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Senator accuses carriers of abusing SMS fees

updated 04:10 pm EDT, Wed September 10, 2008

Senator on US SMS Fees

Wisconsin Democratic Senator and Antitrust Committee head Herb Kohl today submitted an open letter to the heads of all four major carriers in the US challenging them to justify the reasons for what appear to be unnecessarily high fees for SMS text messaging. The representative notes that non-plan text rates have doubled on AT&T, Sprint, T-Mobile and Verizon since 2005 but that the cost of transferring a message across the network should have remained the same or declined since that point, suggesting attempts to inflate profits per message.

Kohl also indirectly raises the possibility of collusion between the carriers and notes that the most recent batch of price increases, to 20 cents per message, all happened within a short space of time starting from fall of last year. The Senator sees this as unusual given that the carriers' rivalry should logically dictate a gradual lowering of prices rather than an increase.

"This conduct is hardly consistent with the vigorous price competition we hope to see in a competitive marketplace," he says.

Text messages in recent years have become steadily inconsequential as a portion of US carriers' rates; a single message represents a maximum of about 160 characters and is widely known to cost just a fraction of a penny in most cases. Most providers offer unlimited data for as little as $20 or as part of bundle plans but in many cases break out SMS as a separate service that either requires an extra plan or else the high per-message fees.

The Senator accordingly plans to have the carriers illustrate the relative pricing of their SMS messages versus voice, e-mail and other data features as they have changed over the past three years.

Carriers have until October 6th to respond with the relevant data but haven't publicly commented on the letter.

It's unclear if any particular event triggered the investigation, though text messaging became a point of contention with the introduction of the iPhone 3G, when AT&T both switched the Apple device to a more expensive smartphone plan and dropped previously bundled SMS message allotments, asking customers to instead pay at least $5 per month more to add a block of messages to avoid incurring higher per-message costs.

by MacNN Staff



  1. greenG4

    Joined: Dec 1969



    It's about time. A couple years ago wouldn't have been bad either...

  1. jameshays

    Joined: Dec 1969



    But yet, Consumers are dumb enough to buy these unneeded services. The 5 dollars I spend for my 200 messages is well worth it to me.

    The dollar bill should always trump regulation and in this case it has. The American public has spoken and they have no problem with their Cell bills.

  1. greenG4

    Joined: Dec 1969


    Re: Consumers

    I am all for consumers dictating pricing and a free-market economy as much as possible. But, consumers don't have a choice at the moment when all major carriers are jacking up SMS charges. No matter, I expect I will no longer need them when iPhone background apps are approved and I have a good messaging application.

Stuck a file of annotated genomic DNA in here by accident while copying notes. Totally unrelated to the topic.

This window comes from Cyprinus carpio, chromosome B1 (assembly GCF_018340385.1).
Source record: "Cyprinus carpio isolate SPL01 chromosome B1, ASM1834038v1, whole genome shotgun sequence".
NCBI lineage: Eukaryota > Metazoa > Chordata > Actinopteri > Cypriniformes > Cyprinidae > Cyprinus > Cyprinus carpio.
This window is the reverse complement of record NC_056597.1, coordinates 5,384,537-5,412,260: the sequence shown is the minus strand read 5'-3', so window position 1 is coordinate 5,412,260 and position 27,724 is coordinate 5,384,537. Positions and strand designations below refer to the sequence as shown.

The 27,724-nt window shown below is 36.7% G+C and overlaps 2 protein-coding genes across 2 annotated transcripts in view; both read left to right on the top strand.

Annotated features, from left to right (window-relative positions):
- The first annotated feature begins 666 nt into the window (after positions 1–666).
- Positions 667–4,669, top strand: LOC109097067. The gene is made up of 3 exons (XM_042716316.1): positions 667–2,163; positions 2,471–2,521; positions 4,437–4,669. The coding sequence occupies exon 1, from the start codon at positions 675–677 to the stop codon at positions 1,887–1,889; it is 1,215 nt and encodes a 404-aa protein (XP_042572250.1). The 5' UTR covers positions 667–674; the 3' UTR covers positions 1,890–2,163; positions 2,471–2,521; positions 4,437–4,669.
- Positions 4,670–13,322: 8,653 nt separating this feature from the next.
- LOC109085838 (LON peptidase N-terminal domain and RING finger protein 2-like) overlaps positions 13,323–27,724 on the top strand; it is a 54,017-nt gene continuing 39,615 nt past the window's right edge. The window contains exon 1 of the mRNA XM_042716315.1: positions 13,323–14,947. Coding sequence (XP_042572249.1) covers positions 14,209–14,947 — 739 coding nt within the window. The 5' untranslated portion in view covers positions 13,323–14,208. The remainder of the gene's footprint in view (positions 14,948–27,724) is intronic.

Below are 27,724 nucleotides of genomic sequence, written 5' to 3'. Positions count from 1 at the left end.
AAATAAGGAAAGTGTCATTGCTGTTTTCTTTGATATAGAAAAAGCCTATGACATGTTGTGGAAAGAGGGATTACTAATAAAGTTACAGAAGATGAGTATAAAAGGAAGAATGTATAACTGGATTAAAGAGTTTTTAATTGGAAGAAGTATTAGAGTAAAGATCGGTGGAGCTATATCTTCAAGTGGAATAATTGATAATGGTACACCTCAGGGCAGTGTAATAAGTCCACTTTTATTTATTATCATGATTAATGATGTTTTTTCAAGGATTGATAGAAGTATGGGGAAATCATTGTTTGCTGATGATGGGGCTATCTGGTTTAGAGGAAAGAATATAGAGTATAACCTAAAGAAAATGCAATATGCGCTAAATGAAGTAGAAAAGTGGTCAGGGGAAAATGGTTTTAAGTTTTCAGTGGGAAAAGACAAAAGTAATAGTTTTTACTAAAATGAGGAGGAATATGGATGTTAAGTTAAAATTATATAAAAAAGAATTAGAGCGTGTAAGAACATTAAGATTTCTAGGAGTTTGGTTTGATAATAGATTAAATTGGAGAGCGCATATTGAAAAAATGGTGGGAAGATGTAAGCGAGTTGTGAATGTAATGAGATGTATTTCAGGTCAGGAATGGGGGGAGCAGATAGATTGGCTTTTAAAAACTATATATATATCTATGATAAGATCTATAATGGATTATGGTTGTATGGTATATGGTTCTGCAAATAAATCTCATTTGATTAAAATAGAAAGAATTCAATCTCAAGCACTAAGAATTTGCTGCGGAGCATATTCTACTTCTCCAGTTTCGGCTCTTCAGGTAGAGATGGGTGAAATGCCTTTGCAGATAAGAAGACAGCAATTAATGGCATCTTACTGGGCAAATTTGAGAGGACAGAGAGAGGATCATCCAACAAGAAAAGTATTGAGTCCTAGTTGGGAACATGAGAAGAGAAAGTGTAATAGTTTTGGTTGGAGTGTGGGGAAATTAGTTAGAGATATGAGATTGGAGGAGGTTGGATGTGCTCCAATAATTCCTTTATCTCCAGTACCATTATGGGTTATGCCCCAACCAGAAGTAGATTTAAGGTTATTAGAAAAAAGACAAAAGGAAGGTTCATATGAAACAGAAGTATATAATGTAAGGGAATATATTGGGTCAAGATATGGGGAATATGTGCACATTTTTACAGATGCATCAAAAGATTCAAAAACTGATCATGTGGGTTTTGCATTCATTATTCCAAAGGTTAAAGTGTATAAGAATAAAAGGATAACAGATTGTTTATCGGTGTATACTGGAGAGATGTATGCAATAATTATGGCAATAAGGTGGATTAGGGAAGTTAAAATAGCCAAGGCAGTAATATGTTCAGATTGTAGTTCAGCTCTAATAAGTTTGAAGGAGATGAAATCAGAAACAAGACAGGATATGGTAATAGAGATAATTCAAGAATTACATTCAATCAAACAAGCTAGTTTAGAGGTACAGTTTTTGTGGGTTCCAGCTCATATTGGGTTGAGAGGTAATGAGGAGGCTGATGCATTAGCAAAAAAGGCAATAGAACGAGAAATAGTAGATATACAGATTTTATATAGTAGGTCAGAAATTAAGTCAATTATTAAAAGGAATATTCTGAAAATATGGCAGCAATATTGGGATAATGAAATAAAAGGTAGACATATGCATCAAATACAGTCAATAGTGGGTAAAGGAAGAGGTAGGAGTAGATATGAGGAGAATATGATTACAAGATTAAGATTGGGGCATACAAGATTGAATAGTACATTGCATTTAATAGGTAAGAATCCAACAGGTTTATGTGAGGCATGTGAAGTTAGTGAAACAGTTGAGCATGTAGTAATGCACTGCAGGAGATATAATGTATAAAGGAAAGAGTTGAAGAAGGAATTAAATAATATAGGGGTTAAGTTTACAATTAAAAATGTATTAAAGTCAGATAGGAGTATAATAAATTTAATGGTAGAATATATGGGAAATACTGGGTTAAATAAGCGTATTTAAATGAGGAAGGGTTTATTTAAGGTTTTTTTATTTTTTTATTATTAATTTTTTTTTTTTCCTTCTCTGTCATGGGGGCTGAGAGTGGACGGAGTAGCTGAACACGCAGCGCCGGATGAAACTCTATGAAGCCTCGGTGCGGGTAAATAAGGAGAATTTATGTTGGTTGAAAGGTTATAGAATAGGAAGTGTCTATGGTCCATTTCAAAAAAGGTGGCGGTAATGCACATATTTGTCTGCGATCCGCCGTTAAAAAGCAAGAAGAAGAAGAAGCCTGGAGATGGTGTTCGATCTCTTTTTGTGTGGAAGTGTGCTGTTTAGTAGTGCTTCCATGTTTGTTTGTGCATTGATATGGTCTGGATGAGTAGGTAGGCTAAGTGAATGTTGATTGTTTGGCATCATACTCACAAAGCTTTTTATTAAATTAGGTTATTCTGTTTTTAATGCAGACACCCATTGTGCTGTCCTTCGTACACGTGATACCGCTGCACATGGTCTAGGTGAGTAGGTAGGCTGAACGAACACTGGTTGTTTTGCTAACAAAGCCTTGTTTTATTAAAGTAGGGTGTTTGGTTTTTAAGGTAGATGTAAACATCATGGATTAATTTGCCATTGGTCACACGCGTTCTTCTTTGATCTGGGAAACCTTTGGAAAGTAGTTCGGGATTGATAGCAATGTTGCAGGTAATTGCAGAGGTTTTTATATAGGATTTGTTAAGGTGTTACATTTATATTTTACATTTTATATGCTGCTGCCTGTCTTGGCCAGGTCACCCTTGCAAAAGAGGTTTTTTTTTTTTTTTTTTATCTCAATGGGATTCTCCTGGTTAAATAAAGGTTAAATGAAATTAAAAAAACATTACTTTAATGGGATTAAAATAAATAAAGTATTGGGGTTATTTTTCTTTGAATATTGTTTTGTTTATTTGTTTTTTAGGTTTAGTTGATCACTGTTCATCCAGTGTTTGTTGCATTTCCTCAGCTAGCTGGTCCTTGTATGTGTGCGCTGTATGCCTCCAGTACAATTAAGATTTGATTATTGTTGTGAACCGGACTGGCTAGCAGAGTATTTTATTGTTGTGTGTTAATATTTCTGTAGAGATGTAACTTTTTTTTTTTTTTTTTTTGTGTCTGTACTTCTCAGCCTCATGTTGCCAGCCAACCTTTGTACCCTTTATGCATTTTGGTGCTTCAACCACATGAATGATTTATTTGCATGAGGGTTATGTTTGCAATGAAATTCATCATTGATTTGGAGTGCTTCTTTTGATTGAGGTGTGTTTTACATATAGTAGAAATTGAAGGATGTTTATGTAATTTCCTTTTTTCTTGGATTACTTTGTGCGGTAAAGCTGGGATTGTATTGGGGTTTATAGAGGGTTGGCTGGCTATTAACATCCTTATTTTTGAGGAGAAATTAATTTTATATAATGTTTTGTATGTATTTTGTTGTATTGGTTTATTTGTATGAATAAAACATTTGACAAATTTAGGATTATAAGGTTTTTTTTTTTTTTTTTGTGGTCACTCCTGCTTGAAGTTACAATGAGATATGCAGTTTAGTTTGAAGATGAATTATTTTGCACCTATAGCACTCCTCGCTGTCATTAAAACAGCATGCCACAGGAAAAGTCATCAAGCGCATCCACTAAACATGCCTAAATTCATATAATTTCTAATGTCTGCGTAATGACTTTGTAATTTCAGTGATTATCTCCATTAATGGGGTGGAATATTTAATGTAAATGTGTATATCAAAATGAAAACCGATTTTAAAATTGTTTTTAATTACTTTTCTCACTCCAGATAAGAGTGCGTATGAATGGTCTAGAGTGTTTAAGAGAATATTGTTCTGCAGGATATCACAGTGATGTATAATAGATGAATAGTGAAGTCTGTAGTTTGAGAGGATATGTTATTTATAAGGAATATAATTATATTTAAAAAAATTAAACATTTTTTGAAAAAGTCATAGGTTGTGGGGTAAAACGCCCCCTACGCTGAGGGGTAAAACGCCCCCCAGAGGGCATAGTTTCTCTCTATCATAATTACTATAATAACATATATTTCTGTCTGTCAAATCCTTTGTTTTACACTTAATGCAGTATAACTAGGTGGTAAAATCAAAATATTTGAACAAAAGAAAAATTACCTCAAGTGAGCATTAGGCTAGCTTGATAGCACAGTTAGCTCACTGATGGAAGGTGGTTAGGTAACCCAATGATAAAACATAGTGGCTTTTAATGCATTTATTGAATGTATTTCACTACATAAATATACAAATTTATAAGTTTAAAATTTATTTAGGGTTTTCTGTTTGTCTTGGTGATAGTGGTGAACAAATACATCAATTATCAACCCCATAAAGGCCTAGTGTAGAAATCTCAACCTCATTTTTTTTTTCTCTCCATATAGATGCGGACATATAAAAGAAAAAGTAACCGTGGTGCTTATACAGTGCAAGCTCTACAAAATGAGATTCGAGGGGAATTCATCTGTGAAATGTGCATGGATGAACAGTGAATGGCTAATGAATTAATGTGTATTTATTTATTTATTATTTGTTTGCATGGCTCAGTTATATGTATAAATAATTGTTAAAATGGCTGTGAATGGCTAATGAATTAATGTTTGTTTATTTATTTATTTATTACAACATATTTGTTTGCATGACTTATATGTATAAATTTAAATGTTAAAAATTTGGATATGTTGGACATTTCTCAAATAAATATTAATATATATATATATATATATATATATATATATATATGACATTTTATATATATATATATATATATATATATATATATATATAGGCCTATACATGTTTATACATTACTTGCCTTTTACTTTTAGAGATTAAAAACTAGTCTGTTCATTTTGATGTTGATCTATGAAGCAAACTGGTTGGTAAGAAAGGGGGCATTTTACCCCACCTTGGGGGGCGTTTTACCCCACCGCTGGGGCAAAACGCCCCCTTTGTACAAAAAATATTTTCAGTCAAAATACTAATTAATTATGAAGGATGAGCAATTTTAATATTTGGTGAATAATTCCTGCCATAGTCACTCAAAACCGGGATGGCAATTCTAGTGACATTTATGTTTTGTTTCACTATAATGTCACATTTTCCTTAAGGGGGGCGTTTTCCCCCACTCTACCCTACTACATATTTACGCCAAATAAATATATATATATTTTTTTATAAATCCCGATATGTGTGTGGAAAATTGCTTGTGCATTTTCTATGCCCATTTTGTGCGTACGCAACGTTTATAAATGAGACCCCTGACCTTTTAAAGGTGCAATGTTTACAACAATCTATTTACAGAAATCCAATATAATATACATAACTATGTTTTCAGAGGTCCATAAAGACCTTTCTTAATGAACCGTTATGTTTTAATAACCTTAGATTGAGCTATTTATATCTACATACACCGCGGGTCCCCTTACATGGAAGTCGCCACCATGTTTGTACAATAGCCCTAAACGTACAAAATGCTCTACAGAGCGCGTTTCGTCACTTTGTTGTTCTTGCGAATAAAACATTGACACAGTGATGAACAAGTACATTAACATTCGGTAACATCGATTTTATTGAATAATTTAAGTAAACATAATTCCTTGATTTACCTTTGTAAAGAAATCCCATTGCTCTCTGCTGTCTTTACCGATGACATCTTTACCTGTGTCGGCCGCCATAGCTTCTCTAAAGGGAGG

1. jhawk95

    Joined: Dec 1969



    That is the most ridiculous thing I have heard in a long time.... So I assume the American public has spoken with their dollar each time they have filled up on $4.65 a gallon gasoline too. So let's not let the price of it drop down. Let's keep paying it.

    People pay the text fees because they have to, not because they are overjoyed with them and think they are a good price. They have no choice, just as most of us, who do not live in the major cities where great public transit is located, have no choice in whether we buy gasoline or not.

    Which carrier do you work for and how much extra is your bonus going to be for seeding that comment?

  1. TheBum

    Joined: Dec 1969


    Coming and going

    My biggest complaint with SMS fees is the way US carriers get you coming and going. On my Family Plan, every message between me and my wife costs double: one fee for the sent message and one for the received message on the other phone.

    I think the UK is doing it the right way: only charge the sender, especially since you can't necessarily control who sends messages to you.

  1. Flying Meat

    Joined: Dec 1969


    It seems, the more

    I hear proponents of free market systems, the less I like free market systems.
    There's nothing free about lobbyists buying our representatives off, making the world safe for greedy corporate leaders espousing "shareholder value" while stuffing their pockets.

  1. Ted L. Nancy

    Joined: Dec 1969


    inflation, senator?

    Sadly comical for a politician in the federal government to scold- not just one - but four corporations on income and expenditures. Perhaps they are raising their rates to combat the weak(ening) dollar, brought on by excessive debt to finance war, social programs, the paper used to print the senator's stupid letter, and other things that the illegal income tax doesn't pay for because it only goes towards paying the debt.

  1. JackWebb

    Joined: Dec 1969


    Unlike gasoline

    Unlike gasoline, it is easier to live without SMS messages.

    But I'm sad to see the congress having to take the bully position. If congress ends up acting on things like this then the power is even further taken out the hands of the customers. We are even less in control when we make congress and lobbyists the middlemen for this sort of thing. They'll serve themselves and the customer will be served even worse. We still have some control if we keep congress out and hopefully the threatening will wake companies up.

    FM: Read Milton Friedman's Free to Choose. Power to the people with freer markets than we have!

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